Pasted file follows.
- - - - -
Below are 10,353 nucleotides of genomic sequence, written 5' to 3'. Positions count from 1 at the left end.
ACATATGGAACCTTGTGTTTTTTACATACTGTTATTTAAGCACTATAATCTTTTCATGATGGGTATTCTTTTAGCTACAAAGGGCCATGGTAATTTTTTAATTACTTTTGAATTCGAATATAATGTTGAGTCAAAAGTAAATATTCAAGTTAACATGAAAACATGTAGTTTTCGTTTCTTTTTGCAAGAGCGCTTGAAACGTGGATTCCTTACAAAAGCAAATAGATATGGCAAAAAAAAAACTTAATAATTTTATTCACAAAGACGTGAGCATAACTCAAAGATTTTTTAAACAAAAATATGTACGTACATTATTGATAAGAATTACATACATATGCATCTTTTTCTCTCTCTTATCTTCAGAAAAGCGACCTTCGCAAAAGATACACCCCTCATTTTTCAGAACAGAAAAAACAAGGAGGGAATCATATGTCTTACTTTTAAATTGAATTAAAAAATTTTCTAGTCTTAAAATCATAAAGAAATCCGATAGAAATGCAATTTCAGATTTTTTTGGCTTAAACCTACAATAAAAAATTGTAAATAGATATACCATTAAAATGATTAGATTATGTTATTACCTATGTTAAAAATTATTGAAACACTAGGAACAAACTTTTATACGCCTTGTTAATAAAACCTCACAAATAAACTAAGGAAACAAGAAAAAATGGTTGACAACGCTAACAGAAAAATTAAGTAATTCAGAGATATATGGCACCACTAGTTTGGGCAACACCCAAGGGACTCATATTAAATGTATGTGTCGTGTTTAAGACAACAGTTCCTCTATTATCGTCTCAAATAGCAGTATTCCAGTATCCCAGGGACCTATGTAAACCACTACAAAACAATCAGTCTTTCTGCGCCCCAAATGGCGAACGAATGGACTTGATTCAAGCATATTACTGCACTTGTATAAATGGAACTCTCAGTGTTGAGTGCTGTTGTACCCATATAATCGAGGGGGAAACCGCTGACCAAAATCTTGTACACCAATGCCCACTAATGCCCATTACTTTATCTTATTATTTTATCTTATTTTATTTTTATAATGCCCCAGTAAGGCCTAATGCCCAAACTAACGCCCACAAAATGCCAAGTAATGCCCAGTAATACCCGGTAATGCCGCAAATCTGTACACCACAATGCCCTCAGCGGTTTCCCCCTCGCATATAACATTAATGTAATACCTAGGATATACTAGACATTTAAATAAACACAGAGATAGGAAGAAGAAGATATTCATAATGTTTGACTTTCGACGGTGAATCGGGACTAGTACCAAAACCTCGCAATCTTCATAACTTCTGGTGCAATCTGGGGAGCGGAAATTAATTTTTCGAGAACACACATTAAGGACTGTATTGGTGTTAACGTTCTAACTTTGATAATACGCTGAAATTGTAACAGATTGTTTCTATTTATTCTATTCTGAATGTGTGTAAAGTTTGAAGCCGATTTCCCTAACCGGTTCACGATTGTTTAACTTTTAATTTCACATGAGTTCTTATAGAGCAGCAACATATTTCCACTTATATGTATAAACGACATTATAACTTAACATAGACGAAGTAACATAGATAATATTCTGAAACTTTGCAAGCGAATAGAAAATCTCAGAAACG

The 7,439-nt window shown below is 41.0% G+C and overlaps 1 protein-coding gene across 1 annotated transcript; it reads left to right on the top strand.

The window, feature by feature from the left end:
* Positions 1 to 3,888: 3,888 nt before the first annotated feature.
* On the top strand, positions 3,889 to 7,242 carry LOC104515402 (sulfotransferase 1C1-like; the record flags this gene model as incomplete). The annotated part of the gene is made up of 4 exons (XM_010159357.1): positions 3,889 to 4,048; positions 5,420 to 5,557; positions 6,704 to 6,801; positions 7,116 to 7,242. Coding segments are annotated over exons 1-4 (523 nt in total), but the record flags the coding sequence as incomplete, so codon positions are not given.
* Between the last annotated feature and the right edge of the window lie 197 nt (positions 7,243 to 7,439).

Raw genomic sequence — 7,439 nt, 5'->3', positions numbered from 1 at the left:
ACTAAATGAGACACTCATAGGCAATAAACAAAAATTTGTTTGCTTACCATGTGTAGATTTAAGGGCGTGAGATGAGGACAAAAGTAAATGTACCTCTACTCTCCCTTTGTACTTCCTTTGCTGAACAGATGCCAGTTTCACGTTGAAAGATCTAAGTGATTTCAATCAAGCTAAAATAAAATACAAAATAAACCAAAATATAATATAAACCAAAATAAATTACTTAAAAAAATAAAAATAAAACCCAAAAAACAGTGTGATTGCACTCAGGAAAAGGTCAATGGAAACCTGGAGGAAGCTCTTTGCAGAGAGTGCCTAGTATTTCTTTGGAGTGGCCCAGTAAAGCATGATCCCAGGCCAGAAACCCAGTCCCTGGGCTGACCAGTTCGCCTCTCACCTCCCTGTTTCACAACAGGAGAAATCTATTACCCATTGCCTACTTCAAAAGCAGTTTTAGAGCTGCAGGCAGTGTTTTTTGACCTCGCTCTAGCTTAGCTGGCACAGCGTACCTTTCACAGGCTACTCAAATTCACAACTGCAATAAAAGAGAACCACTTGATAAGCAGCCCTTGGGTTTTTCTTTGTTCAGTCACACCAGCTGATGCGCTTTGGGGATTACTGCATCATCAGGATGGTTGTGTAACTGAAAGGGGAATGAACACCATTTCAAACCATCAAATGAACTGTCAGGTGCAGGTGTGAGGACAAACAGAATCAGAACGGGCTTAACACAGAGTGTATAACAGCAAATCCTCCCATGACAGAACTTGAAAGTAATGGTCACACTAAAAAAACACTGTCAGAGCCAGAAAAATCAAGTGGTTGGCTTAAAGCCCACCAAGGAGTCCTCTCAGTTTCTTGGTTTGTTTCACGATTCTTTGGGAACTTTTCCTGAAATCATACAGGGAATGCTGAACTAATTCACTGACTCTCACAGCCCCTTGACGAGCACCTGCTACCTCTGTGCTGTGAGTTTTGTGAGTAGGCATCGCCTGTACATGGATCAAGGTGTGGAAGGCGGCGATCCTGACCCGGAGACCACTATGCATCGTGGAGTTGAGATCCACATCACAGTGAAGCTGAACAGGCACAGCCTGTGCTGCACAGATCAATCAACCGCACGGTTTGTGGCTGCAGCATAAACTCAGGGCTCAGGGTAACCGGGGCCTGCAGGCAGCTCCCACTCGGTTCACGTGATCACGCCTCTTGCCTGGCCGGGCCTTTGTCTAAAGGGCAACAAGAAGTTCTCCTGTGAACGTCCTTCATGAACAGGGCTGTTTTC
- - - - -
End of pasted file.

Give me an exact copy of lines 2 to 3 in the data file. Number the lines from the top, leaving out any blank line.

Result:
ACATATGGAACCTTGTGTTTTTTACATACTGTTATTTAAGCACTATAATCTTTTCATGATGGGTATTCTTTTAGCTACAAAGGGCCATGGTAATTTTTTAATTACTTTTGAATTCGAATATAATGTTGAGTCAAAAGTAAATATTCAAGTTAACATGAAAACATGTAGTTTTCGTTTCTTTTTGCAAGAGCGCTTGAAACGTGGATTCCTTACAAAAGCAAATAGATATGGCAAAAAAAAAACTTAATAATTTTATTCACAAAGACGTGAGCATAACTCAAAGATTTTTTAAACAAAAATATGTACGTACATTATTGATAAGAATTACATACATATGCATCTTTTTCTCTCTCTTATCTTCAGAAAAGCGACCTTCGCAAAAGATACACCCCTCATTTTTCAGAACAGAAAAAACAAGGAGGGAATCATATGTCTTACTTTTAAATTGAATTAAAAAATTTTCTAGTCTTAAAATCATAAAGAAATCCGATAGAAATGCAATTTCAGATTTTTTTGGCTTAAACCTACAATAAAAAATTGTAAATAGATATACCATTAAAATGATTAGATTATGTTATTACCTATGTTAAAAATTATTGAAACACTAGGAACAAACTTTTATACGCCTTGTTAATAAAACCTCACAAATAAACTAAGGAAACAAGAAAAAATGGTTGACAACGCTAACAGAAAAATTAAGTAATTCAGAGATATATGGCACCACTAGTTTGGGCAACACCCAAGGGACTCATATTAAATGTATGTGTCGTGTTTAAGACAACAGTTCCTCTATTATCGTCTCAAATAGCAGTATTCCAGTATCCCAGGGACCTATGTAAACCACTACAAAACAATCAGTCTTTCTGCGCCCCAAATGGCGAACGAATGGACTTGATTCAAGCATATTACTGCACTTGTATAAATGGAACTCTCAGTGTTGAGTGCTGTTGTACCCATATAATCGAGGGGGAAACCGCTGACCAAAATCTTGTACACCAATGCCCACTAATGCCCATTACTTTATCTTATTATTTTATCTTATTTTATTTTTATAATGCCCCAGTAAGGCCTAATGCCCAAACTAACGCCCACAAAATGCCAAGTAATGCCCAGTAATACCCGGTAATGCCGCAAATCTGTACACCACAATGCCCTCAGCGGTTTCCCCCTCGCATATAACATTAATGTAATACCTAGGATATACTAGACATTTAAATAAACACAGAGATAGGAAGAAGAAGATATTCATAATGTTTGACTTTCGACGGTGAATCGGGACTAGTACCAAAACCTCGCAATCTTCATAACTTCTGGTGCAATCTGGGGAGCGGAAATTAATTTTTCGAGAACACACATTAAGGACTGTATTGGTGTTAACGTTCTAACTTTGATAATACGCTGAAATTGTAACAGATTGTTTCTATTTATTCTATTCTGAATGTGTGTAAAGTTTGAAGCCGATTTCCCTAACCGGTTCACGATTGTTTAACTTTTAATTTCACATGAGTTCTTATAGAGCAGCAACATATTTCCACTTATATGTATAAACGACATTATAACTTAACATAGACGAAGTAACATAGATAATATTCTGAAACTTTGCAAGCGAATAGAAAATCTCAGAAACG

The 7,439-nt window shown below is 41.0% G+C and overlaps 1 protein-coding gene across 1 annotated transcript; it reads left to right on the top strand.